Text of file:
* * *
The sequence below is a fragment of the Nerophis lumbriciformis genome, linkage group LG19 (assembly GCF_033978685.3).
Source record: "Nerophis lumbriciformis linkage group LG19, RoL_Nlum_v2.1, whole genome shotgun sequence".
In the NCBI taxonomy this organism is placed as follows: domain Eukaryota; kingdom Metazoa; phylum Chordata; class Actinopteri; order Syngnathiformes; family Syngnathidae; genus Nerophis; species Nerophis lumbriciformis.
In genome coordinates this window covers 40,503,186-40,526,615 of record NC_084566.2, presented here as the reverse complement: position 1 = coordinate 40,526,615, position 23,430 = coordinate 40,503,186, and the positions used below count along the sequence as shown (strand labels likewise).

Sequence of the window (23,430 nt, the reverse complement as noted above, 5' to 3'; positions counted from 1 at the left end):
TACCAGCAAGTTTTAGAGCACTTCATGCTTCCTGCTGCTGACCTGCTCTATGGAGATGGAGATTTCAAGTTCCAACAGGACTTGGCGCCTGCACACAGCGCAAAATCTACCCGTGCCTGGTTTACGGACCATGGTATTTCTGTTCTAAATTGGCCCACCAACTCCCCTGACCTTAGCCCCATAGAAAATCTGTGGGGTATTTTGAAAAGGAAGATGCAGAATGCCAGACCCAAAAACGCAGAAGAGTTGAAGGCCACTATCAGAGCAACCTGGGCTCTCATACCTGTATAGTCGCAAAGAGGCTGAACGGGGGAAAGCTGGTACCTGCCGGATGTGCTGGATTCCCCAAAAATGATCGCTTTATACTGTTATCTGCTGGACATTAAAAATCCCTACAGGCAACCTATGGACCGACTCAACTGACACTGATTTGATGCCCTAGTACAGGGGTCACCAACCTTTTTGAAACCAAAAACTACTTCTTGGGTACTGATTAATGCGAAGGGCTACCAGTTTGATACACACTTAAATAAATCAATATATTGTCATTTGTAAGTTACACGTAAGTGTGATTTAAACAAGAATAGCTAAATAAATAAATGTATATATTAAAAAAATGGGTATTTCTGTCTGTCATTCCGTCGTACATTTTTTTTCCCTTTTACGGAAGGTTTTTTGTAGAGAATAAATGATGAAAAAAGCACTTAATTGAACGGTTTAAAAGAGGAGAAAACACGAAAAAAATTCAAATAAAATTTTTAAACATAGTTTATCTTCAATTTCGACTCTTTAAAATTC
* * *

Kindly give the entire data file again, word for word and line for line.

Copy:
The sequence below is a fragment of the Nerophis lumbriciformis genome, linkage group LG19 (assembly GCF_033978685.3).
Source record: "Nerophis lumbriciformis linkage group LG19, RoL_Nlum_v2.1, whole genome shotgun sequence".
In the NCBI taxonomy this organism is placed as follows: domain Eukaryota; kingdom Metazoa; phylum Chordata; class Actinopteri; order Syngnathiformes; family Syngnathidae; genus Nerophis; species Nerophis lumbriciformis.
In genome coordinates this window covers 40,503,186-40,526,615 of record NC_084566.2, presented here as the reverse complement: position 1 = coordinate 40,526,615, position 23,430 = coordinate 40,503,186, and the positions used below count along the sequence as shown (strand labels likewise).

Sequence of the window (23,430 nt, the reverse complement as noted above, 5' to 3'; positions counted from 1 at the left end):
TACCAGCAAGTTTTAGAGCACTTCATGCTTCCTGCTGCTGACCTGCTCTATGGAGATGGAGATTTCAAGTTCCAACAGGACTTGGCGCCTGCACACAGCGCAAAATCTACCCGTGCCTGGTTTACGGACCATGGTATTTCTGTTCTAAATTGGCCCACCAACTCCCCTGACCTTAGCCCCATAGAAAATCTGTGGGGTATTTTGAAAAGGAAGATGCAGAATGCCAGACCCAAAAACGCAGAAGAGTTGAAGGCCACTATCAGAGCAACCTGGGCTCTCATACCTGTATAGTCGCAAAGAGGCTGAACGGGGGAAAGCTGGTACCTGCCGGATGTGCTGGATTCCCCAAAAATGATCGCTTTATACTGTTATCTGCTGGACATTAAAAATCCCTACAGGCAACCTATGGACCGACTCAACTGACACTGATTTGATGCCCTAGTACAGGGGTCACCAACCTTTTTGAAACCAAAAACTACTTCTTGGGTACTGATTAATGCGAAGGGCTACCAGTTTGATACACACTTAAATAAATCAATATATTGTCATTTGTAAGTTACACGTAAGTGTGATTTAAACAAGAATAGCTAAATAAATAAATGTATATATTAAAAAAATGGGTATTTCTGTCTGTCATTCCGTCGTACATTTTTTTTCCCTTTTACGGAAGGTTTTTTGTAGAGAATAAATGATGAAAAAAGCACTTAATTGAACGGTTTAAAAGAGGAGAAAACACGAAAAAAATTCAAATAAAATTTTTAAACATAGTTTATCTTCAATTTCGACTCTTTAAAATTC